Theresa (Clementi) Doan:

Wow. 

Annmarie Uliano:

Whereas this time my condition was not at the severity that it was the first time, and so being so close to the holidays my doctor kindly let me spend time at home with my family and really get some quality time.  I think otherwise it kind of—inpatient stays have—I was just talking with somebody recently, another fellow cancer survivor who had a different form of cancer, and she was so surprised about how casually I talk about inpatient stays.  

You know, I think it's just kind of run‑of‑the‑mill with ALL or other types of leukemia where an inpatient stay for an extended period of time is isn't really a big shock.  So I think that previous experience had helped me mentally prepare for what another couple of inpatient stays would look like. 

Theresa (Clementi) Doan:

Got it.  

Amy Uliano:

We take over when we get there.  We decorate her room. 

Theresa (Clementi) Doan:

Oh, I love that.  

Amy Uliano:

We play games.  We somehow snag the big screen TV.  So, you know, you do have to also, you know, make it a time where, yes, it's going to be difficult but we're going to get through this and still maintain family time. 

Theresa (Clementi) Doan:

Right.  Right.  It sounds like you really try to make it as homey and as comfortable as possible, and I think that's great advice for other people that may be in your shoes, Annmarie.  

Annmarie Uliano:

Yeah. 

Theresa (Clementi) Doan:

So the continuous IV, how big is it?  It's kind of like almost like a little fanny pack or a small purse, right?  

Annmarie Uliano:

Yeah.  So it's about that big, long, and be about this tall, but within the bag one side has the actual pump, and then the other side you can actually see the bag of medication going in.  It looks just like how a regular IV would be, it's just that it's a little bit smaller and you're carrying it around.  And mine was connected through a pick line in my arm, and, you know, I'd have to get the dressings changed, but the bag, you know, you just wore it.  Some people wore it as a fanny pack.  I've seen people at the clinic wearing it as a fanny pack.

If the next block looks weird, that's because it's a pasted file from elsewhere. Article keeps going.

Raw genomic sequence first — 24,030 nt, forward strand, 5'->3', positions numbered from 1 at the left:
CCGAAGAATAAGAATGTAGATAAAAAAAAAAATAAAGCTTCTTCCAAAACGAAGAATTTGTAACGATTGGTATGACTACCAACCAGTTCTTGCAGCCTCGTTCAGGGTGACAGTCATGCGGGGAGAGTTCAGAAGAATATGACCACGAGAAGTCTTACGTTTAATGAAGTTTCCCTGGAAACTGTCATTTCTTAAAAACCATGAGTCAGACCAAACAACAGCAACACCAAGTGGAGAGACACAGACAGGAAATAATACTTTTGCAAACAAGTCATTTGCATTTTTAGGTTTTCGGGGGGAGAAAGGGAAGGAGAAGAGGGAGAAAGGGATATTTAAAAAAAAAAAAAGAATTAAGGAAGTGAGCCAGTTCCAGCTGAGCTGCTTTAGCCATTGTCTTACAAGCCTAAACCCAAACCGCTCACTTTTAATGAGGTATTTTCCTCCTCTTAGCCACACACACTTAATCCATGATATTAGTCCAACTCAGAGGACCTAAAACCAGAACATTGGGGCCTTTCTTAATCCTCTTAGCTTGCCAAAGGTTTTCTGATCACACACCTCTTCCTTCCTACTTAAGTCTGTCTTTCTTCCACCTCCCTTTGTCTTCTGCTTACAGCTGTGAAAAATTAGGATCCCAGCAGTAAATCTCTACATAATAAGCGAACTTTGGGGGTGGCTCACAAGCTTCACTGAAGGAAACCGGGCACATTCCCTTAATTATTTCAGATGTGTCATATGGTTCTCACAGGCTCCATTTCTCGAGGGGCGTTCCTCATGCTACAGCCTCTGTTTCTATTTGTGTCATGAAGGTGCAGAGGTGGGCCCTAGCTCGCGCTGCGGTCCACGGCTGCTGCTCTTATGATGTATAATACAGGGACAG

I tended to wear it just on my shoulder.  When I wore it on my shoulder I could also hide it in a big purse, so that was really convenient for me because I could still do a number of activities and not carry around this clunky thing that everybody's going to ask you a question about.  

Theresa (Clementi) Doan:

Yeah.  So you could kind of lead some kind of normalcy, a new normal, if you will, for that period of time.  

Annmarie Uliano:

Yeah, absolutely. 

Theresa (Clementi) Doan:

You were inpatient for a little bit, a month, you said?  

Annmarie Uliano:

Yes. 

Theresa (Clementi) Doan:

And then how long were you hooked up to the IV but you could go about your normal day?  

Annmarie Uliano:

So the second and third cycles I got to do outpatient mostly where I would have to go into the infusion clinic every 48 hours and get is new bag, attach the pump and the pump reset.  So I always went at the same time every two days, and it was sort of a unique experience because you really get to develop deeper relationships with your nurses because you're seeing them so frequently.